Six vie for three seats in V.S. District 24 board election


Three seats on District 24’s Board of Education are up for election, with three challengers aiming to unseat three incumbents seeking re-election. District 24 comprises the William L. Buck, Brooklyn Avenue and Robert W. Carbonaro elementary schools. It is the smallest of Valley Stream’s three elementary school districts, with just under 1,100 students.

Cristina Arroyo is challenging incumbent John Maier, who has been a trustee since 2013 and is seeking his fourth term. Arroyo made an unsuccessful bid to nab an open seat in 2020 that is currently held by Melissa Herrera.

In the second contested race, incumbent Kimberly Wheeler is facing a challenge from newcomer Cynthia Nuñez. Wheeler has been a trustee since 2016, and is seeking her third term.

In the third contested race, Meaghan Fleming is challenging incumbent Markus Wilson, who was appointed by the board to fill Joseph Shipley’s vacant seat following his resignation in 2020. Wilson is now seeking election for a full term this year. Fleming made an unsuccessful bid last year to unseat Wilson, who had run for the remaining year of Shipley’s term.

The Herald asked the candidates about their platforms and their ideas for progress and change. We interviewed them by email, and their responses have been edited for clarity and brevity.

Arroyo vs. Maier

Herald: Why did you decide to run? 

Cristina Arroyo: There are no people on the board who are advocating for the children of people like me, a Latinx single mom; or people like my friend Shehla, who’s Muslim, or Lisa, who’s Jewish, or Bianca, who’s trans, and I could go on.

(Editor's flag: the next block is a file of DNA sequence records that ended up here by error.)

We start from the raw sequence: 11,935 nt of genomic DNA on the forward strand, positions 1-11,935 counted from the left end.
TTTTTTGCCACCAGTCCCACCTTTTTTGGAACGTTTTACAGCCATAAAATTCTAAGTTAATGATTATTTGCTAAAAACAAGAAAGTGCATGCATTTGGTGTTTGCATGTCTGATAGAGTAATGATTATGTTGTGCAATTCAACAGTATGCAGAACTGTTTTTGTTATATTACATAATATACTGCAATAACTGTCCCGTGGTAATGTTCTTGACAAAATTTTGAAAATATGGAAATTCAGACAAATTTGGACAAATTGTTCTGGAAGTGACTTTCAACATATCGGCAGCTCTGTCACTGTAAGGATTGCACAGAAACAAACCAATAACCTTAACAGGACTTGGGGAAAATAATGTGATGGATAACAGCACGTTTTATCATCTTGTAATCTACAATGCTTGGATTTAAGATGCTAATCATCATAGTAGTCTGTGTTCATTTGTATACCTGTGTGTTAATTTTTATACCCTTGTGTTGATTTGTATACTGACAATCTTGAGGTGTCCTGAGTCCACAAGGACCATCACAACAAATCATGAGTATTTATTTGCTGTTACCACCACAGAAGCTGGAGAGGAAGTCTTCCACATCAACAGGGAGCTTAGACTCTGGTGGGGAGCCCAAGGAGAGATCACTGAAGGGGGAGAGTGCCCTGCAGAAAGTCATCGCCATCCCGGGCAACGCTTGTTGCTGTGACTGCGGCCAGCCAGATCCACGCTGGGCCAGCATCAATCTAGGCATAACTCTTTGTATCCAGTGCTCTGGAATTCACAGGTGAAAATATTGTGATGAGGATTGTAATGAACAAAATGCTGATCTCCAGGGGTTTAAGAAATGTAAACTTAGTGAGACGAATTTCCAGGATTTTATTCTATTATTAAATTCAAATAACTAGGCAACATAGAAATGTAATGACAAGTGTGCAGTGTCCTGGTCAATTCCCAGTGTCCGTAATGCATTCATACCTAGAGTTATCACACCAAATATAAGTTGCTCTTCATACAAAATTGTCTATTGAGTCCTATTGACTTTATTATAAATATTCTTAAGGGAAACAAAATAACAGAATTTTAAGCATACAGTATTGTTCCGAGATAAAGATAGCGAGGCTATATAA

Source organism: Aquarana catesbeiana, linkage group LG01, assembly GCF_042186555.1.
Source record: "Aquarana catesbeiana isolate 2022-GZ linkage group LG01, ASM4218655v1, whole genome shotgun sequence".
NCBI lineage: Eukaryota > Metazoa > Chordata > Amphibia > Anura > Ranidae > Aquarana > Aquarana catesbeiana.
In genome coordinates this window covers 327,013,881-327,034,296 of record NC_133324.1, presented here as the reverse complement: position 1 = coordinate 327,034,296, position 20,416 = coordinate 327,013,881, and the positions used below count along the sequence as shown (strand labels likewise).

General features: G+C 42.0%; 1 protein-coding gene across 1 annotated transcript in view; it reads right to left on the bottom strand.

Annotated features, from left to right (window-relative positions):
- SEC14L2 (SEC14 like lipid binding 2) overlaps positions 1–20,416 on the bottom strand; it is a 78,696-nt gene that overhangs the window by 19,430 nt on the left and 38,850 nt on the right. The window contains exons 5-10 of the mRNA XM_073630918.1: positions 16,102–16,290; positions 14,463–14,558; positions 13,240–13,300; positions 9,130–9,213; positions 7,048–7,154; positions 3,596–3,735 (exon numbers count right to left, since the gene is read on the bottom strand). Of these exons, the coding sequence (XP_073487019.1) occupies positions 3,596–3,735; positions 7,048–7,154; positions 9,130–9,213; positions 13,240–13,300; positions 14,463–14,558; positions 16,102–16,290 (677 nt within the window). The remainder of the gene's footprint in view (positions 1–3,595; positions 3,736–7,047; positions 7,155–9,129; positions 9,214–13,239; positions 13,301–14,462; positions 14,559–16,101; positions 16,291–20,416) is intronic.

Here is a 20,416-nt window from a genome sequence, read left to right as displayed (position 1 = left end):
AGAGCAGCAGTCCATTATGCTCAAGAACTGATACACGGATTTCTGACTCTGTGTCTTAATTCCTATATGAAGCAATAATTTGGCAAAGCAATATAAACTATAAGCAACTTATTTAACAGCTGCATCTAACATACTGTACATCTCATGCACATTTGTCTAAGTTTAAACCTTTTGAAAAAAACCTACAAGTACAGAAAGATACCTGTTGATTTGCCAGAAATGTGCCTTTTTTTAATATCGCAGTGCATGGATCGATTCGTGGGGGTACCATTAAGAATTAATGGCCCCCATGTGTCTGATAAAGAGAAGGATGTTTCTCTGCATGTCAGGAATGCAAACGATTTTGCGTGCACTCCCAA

Now, I don’t know if the board and administration don’t want teachers of color, but I know that there’s not a single Black person teaching in a district where 86 percent of students are not white. I don’t know if the leadership bears any animosity against LGBTQ+ people, but I know that the health/sex classes they approved erased the biological and social experiences of this community. And I don’t know if our elected officials consider Spanish speakers to be second-class citizens, but I know in a school where the largest racial student demographic is Hispanic, nobody who can speak Spanish is available when you call.

While mission statements, public commitments and community forums are nice, they’re useless if they don’t effect sustainable, systemic change — and not in 18 months or five years, but now.

John Maier: No response was submitted.

Herald: What, if anything, would you like to see changed regarding school district policy and procedures?

Arroyo: The best policies and procedures will count for nothing if they’re not properly implemented. Hence, the first thing we need to do is establish some accountability safeguards for our leadership. This means that we need to establish policies and procedures that encourage community transparency and voice, including with issues such as accessibility, elections and nepotism.

Then we need to address the vetting and review process of the curricula. In the past two years, there have been materials provided to our students that run counter to their growth and development as citizens of the world. And as such, our children need to be exposed to more than STEM — we need to bring back music, language and civic programs, among others.

I would like to see someone with education and expertise in organizational justice be a part of the administration. In terms of equity, the district has been reactive, specifically because they either don’t have the will, skills or both to address such complex and nuanced issues.

We need to start shifting to proactive action to not only create a fair and welcoming place for students, parents and teachers, but also to financially unburden taxpayers.